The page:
Blogger mumsgather said...

At the end of the day, do you regret sending them to Chinese school or do you think it was a good thing for them?

I just registered my child for chinese school after much contemplation but I'm still contemplating!!!

27/3/07 16:17  
Blogger Anak Merdeka said...

Hello there! I suppose this must be your first comment here. Allow me to extend a warm welcome to a fellow mom .. :-)

Frankly, I do not regret the decision at all once I take into account the only other alternative that I could afford to take.

J has a kindy friend whose mom put her in a national school and from the stories I heard, I feel that I'd rather bear with the lesser of 2 evils here.

Although it can be tough to understand and conform to the rigid rules imposed on most students of Chinese primary schools (esp. so for parents who never studied under such conditions before), I have to agree with my husband on this.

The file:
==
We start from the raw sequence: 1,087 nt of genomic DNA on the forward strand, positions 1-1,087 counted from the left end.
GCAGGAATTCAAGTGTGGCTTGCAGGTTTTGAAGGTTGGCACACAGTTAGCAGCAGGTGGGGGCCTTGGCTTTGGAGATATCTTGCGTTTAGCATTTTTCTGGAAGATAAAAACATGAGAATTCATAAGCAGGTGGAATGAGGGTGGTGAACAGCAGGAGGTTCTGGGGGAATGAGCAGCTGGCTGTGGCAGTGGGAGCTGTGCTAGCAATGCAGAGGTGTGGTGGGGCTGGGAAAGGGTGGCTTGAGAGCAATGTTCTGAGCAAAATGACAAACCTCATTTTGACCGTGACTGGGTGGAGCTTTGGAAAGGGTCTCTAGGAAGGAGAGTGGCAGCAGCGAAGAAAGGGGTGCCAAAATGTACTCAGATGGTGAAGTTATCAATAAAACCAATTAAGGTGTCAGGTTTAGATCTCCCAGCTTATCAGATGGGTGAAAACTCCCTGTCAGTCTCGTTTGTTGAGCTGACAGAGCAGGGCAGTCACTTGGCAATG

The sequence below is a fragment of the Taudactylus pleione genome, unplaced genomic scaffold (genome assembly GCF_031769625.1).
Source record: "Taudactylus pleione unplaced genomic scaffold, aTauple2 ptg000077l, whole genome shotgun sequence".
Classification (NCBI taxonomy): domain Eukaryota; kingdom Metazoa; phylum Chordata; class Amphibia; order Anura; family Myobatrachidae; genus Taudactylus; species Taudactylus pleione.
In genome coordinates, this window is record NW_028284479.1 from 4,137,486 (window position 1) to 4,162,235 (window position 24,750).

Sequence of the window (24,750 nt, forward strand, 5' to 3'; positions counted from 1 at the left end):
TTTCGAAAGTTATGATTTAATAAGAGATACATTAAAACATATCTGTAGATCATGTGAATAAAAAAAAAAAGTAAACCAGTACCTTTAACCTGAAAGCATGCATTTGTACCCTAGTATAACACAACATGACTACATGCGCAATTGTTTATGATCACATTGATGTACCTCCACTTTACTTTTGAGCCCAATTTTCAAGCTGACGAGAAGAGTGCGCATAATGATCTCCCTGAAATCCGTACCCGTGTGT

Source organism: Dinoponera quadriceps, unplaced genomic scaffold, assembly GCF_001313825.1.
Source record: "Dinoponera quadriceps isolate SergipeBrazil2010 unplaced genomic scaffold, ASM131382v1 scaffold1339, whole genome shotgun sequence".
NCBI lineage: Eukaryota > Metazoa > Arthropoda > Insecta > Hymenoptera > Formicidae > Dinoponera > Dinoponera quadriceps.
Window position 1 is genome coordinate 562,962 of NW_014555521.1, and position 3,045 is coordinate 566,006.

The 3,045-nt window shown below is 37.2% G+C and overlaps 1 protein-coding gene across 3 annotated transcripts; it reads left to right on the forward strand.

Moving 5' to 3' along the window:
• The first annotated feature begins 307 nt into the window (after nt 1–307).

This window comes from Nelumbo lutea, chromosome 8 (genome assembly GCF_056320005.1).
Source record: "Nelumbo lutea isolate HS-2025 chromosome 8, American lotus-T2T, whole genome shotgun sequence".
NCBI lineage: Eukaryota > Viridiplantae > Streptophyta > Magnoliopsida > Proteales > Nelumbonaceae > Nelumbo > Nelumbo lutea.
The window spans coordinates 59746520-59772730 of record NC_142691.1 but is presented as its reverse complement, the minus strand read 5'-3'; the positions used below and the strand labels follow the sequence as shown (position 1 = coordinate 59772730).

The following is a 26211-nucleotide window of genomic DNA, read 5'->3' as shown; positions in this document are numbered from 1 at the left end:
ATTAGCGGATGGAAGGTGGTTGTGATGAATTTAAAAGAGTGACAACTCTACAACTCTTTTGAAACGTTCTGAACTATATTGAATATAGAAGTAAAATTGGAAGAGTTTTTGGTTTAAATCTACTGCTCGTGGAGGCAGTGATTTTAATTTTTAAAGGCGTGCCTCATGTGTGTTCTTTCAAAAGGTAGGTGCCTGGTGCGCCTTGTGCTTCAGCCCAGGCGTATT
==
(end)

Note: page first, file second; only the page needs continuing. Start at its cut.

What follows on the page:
My kids do take it all in their stride after the initial period of adjustment in Year 1 and I suppose, sometimes it is their mom who complains more than them.

I don't know if it is the system that have subdued them but they mostly shrugged off the unpleasant bits and get on with what must be done, even if it takes them all night to finish their tonnes of homework.

And I think such an attitude will serve them well when they grow up and join the workforce. But that's just my opinion because ultimately, I still do WISH to see some changes which will make the whole experience of studying in these schools a happier and more holistic one for the kids.

27/3/07 20:15  
Blogger Twisted Heels said...

Hello AM! You've finally blog!